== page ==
Governor Inslee with a mask speaking in front of I-5 Ship Canal Bridge.
Governor Inslee urged state legislators to pass a transportation package focused on highway maintenance at a March 2021 press event. (Photo courtesy of KOMO)

On March 5th, Governor Jay Inslee stood in front of the I-5 Ship Canal Bridge in Seattle and urged the state legislature to pass a transportation package this session. Just what should be in the package is less certain, but we at The Urbanist wanted to join the clarion call led by the Disability Mobility Initiative and the Front and Centered Coalition: Washington State must cease spending on new highways. No excuses.

The more pressing needs are around making our roads safe for people walking, rolling, and biking and boosting transit service to lower climate emissions. We’re not doing enough on climate; Washington state’s emissions have continued to climb, with transportation the leading sector. While climate was mentioned, King County Councilmember Girmay Zahilay was the only speaker at the press conference to focus on transit, which, unlike highway widening, actually represents a way out of our climate death spiral.

Different proposals at the state legislature have varied in how much they emphasize highway expansion versus transit, road safety, and climate action. None completely nail it, but the Forward Washington package in particular represents the wrong approach. The project list is heavily weighted toward highway widening.

Senator Steve Hobbs has been pushing his Forward Washington package since 2019. (Senate Democrats)

Governor Inslee emphasized a maintenance-first approach, but he also highlighted the need for highway expansion projects like the I-5 Columbia River Crossing and US-2 Trestle.

“I’m confident when we pass a package we will have maintenance all across the state of Washington, and obviously maintenance is not the only thing we need,” Inslee said. “We are a growing state. We are a robust state, and we are a building state. We need to build projects. We need to rebuild the bridge and have a new bridge on the I-5 over Columbia. We know the US-2 Trestle, a favorite project of Senator Hobbs who is now galvanizing some transportation efforts in the Senate… So we need to build.”

Likewise, when we hosted Roger Millar, who heads the Washington State Department of Transportation (WSDOT), at our monthly meetup this month, he defended some of his agency’s planned expansion projects (notably the Puget Sound Gateway project extending SR-167 and SR-509) while also stressing maintenance first and acknowledging the need for action on safety.

But what does maintenance first mean if billions and billions more dollars are invested in highway expansion? It’s time for Washington state to quit highway widening cold turkey rather than continue to feed its addiction while talking a big game about getting sober around climate and road safety.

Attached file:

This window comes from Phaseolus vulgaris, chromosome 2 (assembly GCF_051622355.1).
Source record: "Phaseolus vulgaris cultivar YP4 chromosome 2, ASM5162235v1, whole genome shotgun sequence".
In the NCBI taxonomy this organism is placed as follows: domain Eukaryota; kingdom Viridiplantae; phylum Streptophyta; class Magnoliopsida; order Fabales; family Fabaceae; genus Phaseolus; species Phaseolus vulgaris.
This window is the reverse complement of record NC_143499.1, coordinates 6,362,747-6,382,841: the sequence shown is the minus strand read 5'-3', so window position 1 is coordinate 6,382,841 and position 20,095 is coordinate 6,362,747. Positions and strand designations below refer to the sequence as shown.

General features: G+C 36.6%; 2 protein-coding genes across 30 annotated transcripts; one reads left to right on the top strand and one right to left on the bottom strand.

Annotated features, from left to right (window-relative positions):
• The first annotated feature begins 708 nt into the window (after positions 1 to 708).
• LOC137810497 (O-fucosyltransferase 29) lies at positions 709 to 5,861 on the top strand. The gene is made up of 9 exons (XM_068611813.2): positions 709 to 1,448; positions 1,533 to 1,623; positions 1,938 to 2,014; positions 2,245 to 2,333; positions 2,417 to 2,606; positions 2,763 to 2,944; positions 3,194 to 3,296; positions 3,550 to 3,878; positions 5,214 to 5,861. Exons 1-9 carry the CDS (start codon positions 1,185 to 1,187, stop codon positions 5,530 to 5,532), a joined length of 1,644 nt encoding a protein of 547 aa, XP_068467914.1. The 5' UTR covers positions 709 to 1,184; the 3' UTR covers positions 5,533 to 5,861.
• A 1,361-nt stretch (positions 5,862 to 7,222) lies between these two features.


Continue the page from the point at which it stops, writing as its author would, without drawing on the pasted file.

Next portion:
Admittedly, this is a lot easier said than done. The highway lobby is very effective at promoting their projects and spreading highway myths, and they have been laying the groundwork for decades on some of the proposals. Drawing the boundary between maintenance and preservation on one hand and expansion on the other can be a little murky — at least if you don’t read The Urbanist. However, adding lanes and interchanges is clearly an expansion of highway infrastructure even if it’s dressed up with tolling or carpool lanes.

For example, while the Columbia River Crossing has been presented as an earthquake readiness project this time around, it in fact remains a sprawl-inducing supersizing of I-5 in Clark County with some greenwashing elements. The era of letting highway expansion megaprojects slide in exchange for a new sidewalk, trail, or park should be over.

A rendering showing the Columbia River Crossing project at Hayden Island. A recreational trail can’t make up for all those highway lanes and no technology can stop this from being pollution generating. (Credit: WSDOT)

The US-2 Trestle has been presented as solving a troublesome bottleneck and improving transit by adding a high occupancy transit (HOT) lane. However, WSDOT has admitted widening the trestle would likely move the bottleneck onto I-5. That’s not much benefit for a multi-billion-dollar project.

Three packages are circulating in the Washington State Legislature — two in the senate and one in the house. The House package is the most promising with $5 billion for transit proposed. On the flip side, Senator Steve Hobbs’ Forward Washington lavishes the most spending on highways and the least on safety while flirting with a bike tax, continuing his misguided approach from previous sessions. Senator Rebecca Saldaña’s Evergreen Plan is a big improvement, spending less on highway expansion and more on transit and street safety.

We firmly believe that what’s in the package matters. Any old plan won’t do. Until our state can meet its climate goals and its Vision Zero pledge to end traffic deaths, adding more highway capacity would only be doubling down on a failing strategy and welcoming more carnage.

The Urbanist Editorial Board consists of Natalie Bicknell, Stephen Fesler, Shaun Kuo, Ryan Packer, and Doug Trumm.

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The Urbanist was founded in 2014 to examine and influence urban policies. We believe cities provide unique opportunities for addressing many of the most challenging social, environmental, and economic problems. We serve as a resource for promoting and disseminating ideas, creating community, increasing political participation, and improving the places we live.